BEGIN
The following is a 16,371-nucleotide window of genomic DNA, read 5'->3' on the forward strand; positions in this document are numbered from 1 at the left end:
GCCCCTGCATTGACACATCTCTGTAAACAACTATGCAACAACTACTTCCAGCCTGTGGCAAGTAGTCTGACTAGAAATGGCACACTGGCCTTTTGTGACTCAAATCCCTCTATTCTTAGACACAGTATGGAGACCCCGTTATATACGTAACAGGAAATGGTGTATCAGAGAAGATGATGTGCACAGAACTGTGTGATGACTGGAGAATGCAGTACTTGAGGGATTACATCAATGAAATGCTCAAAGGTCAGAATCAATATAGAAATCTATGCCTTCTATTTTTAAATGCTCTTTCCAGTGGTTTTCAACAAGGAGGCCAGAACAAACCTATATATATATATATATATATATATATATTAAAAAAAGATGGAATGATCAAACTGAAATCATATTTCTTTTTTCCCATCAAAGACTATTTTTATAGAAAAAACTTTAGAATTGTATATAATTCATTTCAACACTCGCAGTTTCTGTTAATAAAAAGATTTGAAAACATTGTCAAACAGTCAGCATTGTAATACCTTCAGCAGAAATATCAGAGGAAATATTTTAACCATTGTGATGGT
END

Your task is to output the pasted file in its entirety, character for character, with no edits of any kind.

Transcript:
The following is a 16,371-nucleotide window of genomic DNA, read 5'->3' on the forward strand; positions in this document are numbered from 1 at the left end:
GCCCCTGCATTGACACATCTCTGTAAACAACTATGCAACAACTACTTCCAGCCTGTGGCAAGTAGTCTGACTAGAAATGGCACACTGGCCTTTTGTGACTCAAATCCCTCTATTCTTAGACACAGTATGGAGACCCCGTTATATACGTAACAGGAAATGGTGTATCAGAGAAGATGATGTGCACAGAACTGTGTGATGACTGGAGAATGCAGTACTTGAGGGATTACATCAATGAAATGCTCAAAGGTCAGAATCAATATAGAAATCTATGCCTTCTATTTTTAAATGCTCTTTCCAGTGGTTTTCAACAAGGAGGCCAGAACAAACCTATATATATATATATATATATATATATATTAAAAAAAGATGGAATGATCAAACTGAAATCATATTTCTTTTTTCCCATCAAAGACTATTTTTATAGAAAAAACTTTAGAATTGTATATAATTCATTTCAACACTCGCAGTTTCTGTTAATAAAAAGATTTGAAAACATTGTCAAACAGTCAGCATTGTAATACCTTCAGCAGAAATATCAGAGGAAATATTTTAACCATTGTGATGGT